2008 PRESIDENTIAL CANDIDATES ON PRIVACY: HILLARY CLINTON…PART 2
In my last post, Senator Clinton had strongly recommended a Privacy Czar that would serve under Homeland Security, and straighten out the government’s handling of consumer sensitive data to both protect the individual’s privacy, while keeping the U.S. secure. Next we turn to the privacy of health records where Hillary shines in an array of introduced legislation, but still no bills passed.
From Pogo Was Right/Chronicles of Dissent, there was the Patients’ Privacy Protection Act of 2004, S. 2827, designed to close loopholes in Federal Rules of Evidence that would make sure “every American’s medical records remain confidential.” In other words, all that good stuff you lay on the line with your doc stays with the doc. A judge would have to rule otherwise, but at the same time maintaining patient privacy to the best of his or her ability.
Then, the candidate supported the Genetic Information Nondiscrimination Act of 2005, S. 306, to “maximize advancing technology’s benefits while protecting Americans from the use of genetic information as a tool for discrimination.” And there was the SAFE-ID Act, S. 810, mentioned in yesterday’s post, when related to healthcare, provides the same protections for personal health data in the U.S. and overseas. In referring to the Health Insurance Portability and Accountability Act (HIPAA), Clinton says that HIPAA was meant to have teeth, but laments the 35,000 complaints received based on the act with not one monetary penalty having been levied.
In the Senator’s American Health Choices Plan introduced in September 2007, Pogo points out that privacy is mentioned only once, and that is in a heading on page 7, reading, “Ensure That All Providers and Plans Use Privacy-Protected Information Technology.” You can’t blame the candidate after suffering all these defeats in the passage of a series of well-conceived and well-written bills on privacy. She can be faulted, like all the others, for not insisting that this issue be included in the party’s platform.
Hillary believes we can balance privacy rights and national security using the Foreign Intelligence Surveillance Act (FISA) that Bush whined was too slow. This would be done in three ways by 1)giving Congress oversight over the issue, 2)first seek a warrant for the surveillance, and 3)maintain effective intelligence gathering according to law.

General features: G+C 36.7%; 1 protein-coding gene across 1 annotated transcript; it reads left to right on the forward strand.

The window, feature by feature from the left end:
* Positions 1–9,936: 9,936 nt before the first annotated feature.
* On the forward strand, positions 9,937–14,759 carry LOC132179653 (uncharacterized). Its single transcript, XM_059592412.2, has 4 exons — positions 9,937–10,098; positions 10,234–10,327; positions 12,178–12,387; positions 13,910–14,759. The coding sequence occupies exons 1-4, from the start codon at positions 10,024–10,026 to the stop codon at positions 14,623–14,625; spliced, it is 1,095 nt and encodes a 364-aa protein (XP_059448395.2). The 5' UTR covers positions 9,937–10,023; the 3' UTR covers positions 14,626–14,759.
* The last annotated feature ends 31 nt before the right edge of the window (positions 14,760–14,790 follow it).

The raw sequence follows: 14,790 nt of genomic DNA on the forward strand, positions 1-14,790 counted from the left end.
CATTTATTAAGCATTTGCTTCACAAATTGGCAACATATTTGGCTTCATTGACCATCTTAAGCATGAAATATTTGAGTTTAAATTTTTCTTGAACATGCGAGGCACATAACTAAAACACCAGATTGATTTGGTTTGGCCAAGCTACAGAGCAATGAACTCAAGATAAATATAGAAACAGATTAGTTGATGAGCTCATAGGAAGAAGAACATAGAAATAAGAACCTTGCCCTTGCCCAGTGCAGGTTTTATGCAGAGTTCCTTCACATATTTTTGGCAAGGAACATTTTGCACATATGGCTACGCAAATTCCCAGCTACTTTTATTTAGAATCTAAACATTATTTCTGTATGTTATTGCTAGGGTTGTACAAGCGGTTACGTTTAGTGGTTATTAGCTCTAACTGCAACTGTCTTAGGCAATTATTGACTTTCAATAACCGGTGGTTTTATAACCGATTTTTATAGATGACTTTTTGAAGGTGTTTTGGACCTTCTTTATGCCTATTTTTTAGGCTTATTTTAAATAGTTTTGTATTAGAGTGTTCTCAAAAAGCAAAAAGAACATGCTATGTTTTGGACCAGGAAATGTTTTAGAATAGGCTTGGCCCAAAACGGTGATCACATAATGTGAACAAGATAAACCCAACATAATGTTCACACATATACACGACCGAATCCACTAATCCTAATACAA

WIRED did a good piece on the candidate back in January of 2007, entitled “Hillary: The Privacy Candidate?” The time period seems almost ancient based on recent developments in the presidential campaign. According to the article, Obama and Edwards have addressed privacy issues throughout their career but “Clinton’s approach is notable for its range and detail,” according to privacy advocates. Chris Hoofnagle, a law professor at UC Berkeley's School of Law and privacy expert said: "Sen. Clinton's plan is well-informed and the most sophisticated statement in recent years by a presidential candidate on privacy issues."
Although I haven’t been able to uncover the source for this statement, WIRED says Senator Clinton’s “general policy position is that companies should cede more control to consumers, and that new legislation should be enacted to make it easier for consumers to recover monetary damages from companies that violate their privacy policies.” Jim Harper of libertarian think tank, The Cato Institute, comments: "The reality (of her proposals) is that they would almost turn the information economy inside out -- it's like saying, 'OK, now the water in the stream is going to flow in the other direction,'"
Isn’t that exactly what we need to do?